The U.S. Centers for Medicare & Medicaid Services (CMS) is expanding the use of telehealth to help patients, families and clinicians practice social distancing during the ongoing pandemic. To date, CMS has not confirmed whether hospice physicians will be able to conduct certifications or recertifications using telehealth rather than the currently required face-to-face encounter.
CMS will allow health care providers to bill for these services, but noted that the new flexibilities are a temporary measure during the federally declared COVID-19 emergency. Providers can begin billing for these services immediately, going back to March 6. Telehealth services are paid under the Physician Fee Schedule at the same amount as in-person services.
Until now, Medicare reimbursement for telehealth was limited to routine visits in particular circumstances, such as for rural patients in remote areas or for brief “virtual check-ins.”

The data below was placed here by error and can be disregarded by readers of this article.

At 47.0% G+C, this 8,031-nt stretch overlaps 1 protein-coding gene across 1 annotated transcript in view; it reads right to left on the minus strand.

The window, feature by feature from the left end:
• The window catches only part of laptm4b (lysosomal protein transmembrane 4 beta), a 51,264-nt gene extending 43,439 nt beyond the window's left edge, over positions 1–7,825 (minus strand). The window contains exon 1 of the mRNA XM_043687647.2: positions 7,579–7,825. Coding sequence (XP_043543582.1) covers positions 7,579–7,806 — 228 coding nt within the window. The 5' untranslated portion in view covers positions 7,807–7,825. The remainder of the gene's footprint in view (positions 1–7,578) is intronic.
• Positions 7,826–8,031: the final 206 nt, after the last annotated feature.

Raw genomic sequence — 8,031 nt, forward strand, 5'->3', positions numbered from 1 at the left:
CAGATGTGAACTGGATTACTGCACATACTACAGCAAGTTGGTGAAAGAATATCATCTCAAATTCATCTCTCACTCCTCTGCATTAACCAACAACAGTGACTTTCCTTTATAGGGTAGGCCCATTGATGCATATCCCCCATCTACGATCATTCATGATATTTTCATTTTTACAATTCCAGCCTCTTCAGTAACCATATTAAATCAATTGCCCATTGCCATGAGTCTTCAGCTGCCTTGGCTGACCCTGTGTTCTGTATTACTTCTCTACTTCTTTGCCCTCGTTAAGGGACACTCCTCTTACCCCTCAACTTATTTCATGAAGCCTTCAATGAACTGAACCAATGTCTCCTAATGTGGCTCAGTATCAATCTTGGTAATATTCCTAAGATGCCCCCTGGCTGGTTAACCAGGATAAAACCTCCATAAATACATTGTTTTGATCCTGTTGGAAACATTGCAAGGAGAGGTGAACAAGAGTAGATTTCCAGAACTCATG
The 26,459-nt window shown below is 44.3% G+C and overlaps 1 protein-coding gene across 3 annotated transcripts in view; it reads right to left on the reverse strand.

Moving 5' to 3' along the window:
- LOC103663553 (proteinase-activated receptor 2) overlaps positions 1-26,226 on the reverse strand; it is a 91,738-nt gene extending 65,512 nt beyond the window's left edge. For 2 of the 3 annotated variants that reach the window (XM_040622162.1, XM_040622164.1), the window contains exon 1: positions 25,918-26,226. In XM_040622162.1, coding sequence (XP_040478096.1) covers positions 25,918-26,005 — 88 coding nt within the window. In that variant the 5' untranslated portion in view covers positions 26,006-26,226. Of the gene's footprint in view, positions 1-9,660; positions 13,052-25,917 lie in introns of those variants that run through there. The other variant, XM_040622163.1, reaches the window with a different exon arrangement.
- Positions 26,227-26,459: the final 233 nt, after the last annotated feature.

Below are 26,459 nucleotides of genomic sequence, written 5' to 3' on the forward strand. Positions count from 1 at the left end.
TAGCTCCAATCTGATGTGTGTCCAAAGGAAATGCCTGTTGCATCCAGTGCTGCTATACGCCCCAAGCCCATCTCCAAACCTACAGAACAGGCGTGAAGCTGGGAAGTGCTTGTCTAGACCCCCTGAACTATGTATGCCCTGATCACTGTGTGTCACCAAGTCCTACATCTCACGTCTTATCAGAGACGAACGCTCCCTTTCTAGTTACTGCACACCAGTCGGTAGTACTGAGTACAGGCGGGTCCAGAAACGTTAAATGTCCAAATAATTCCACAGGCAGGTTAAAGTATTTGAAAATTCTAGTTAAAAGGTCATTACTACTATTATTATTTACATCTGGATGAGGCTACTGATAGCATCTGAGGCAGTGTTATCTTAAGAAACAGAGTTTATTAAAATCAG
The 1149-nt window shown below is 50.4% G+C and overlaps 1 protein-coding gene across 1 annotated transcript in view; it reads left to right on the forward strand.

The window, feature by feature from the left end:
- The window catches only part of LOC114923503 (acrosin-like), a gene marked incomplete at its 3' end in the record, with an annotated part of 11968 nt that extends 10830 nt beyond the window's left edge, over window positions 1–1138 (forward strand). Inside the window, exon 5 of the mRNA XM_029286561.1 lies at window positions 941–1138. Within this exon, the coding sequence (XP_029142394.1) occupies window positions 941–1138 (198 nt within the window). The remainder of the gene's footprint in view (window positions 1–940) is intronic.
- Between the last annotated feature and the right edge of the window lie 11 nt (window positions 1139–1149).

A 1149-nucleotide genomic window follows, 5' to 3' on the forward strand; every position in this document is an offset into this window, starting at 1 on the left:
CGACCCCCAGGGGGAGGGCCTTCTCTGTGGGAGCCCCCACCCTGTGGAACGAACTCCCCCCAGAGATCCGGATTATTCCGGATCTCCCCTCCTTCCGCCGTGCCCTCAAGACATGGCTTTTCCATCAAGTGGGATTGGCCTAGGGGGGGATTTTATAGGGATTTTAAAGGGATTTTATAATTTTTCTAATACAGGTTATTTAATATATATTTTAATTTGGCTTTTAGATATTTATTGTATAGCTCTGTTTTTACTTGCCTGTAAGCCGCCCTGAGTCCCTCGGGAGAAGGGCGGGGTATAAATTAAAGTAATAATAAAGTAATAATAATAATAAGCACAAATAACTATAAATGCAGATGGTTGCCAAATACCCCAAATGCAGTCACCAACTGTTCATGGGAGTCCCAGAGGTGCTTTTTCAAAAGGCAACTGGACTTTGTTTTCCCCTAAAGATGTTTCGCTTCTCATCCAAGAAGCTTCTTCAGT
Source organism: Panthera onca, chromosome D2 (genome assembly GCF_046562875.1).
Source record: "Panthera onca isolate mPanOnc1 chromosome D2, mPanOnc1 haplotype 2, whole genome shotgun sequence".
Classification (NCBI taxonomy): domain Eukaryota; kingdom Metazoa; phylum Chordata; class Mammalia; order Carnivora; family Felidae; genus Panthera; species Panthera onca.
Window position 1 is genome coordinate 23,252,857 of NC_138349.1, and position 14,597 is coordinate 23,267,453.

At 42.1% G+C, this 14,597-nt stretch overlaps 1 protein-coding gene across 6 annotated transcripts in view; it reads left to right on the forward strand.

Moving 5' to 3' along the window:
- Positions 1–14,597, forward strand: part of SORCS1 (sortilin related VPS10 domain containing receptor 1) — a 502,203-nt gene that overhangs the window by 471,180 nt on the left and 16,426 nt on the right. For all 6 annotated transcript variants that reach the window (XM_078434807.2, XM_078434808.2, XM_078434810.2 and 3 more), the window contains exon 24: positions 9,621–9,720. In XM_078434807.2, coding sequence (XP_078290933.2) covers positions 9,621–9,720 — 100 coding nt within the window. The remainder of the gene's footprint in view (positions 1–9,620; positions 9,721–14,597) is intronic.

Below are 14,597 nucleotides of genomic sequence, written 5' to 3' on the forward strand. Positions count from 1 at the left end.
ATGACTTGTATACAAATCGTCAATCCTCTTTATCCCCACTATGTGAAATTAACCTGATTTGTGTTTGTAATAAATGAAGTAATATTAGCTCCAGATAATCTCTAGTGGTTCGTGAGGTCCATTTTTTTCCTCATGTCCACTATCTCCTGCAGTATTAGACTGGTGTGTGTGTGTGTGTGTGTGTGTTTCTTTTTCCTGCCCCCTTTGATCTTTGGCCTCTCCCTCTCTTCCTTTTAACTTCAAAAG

“These changes allow seniors to communicate with their doctors without having to travel to a health care facility so that they can limit risk of exposure and spread of this virus,” said Administrator Seema Verma. “Clinicians on the frontlines will now have greater flexibility to safely treat our beneficiaries.”
The new flexibilities from CMS allow hospices and other health care providers to expand their telehealth activities. Following this CMS announcement, providers can conduct “office visits,” mental health counseling and preventive health screenings, regardless of the patient’s diagnosis.
CMS has been silent thus far on a key question facing many hospices, that pertaining to using telehealth to conduct certifications and recertifications, but hospices and their patients will likely benefit from the ability to provide more services online.
Expanded telehealth opportunities has been high on the hospice community’s wish list as the COVID-19 crisis took shape.
“A waiver would provide a lot of flexibilities related to the conditions participation. One specific flexibility that arguably CMS could allow for, or certainly legislation could allow for, is telehealth flexibility,” NHPCO President and CEO Edo Banach told Hospice News. “You can imagine if there’s someone in a nursing facility or even at home who is in need of services, but sending someone there may be contraindicated, that the use of telehealth would be an effective, efficient, and if it can be billed that would be a real help.”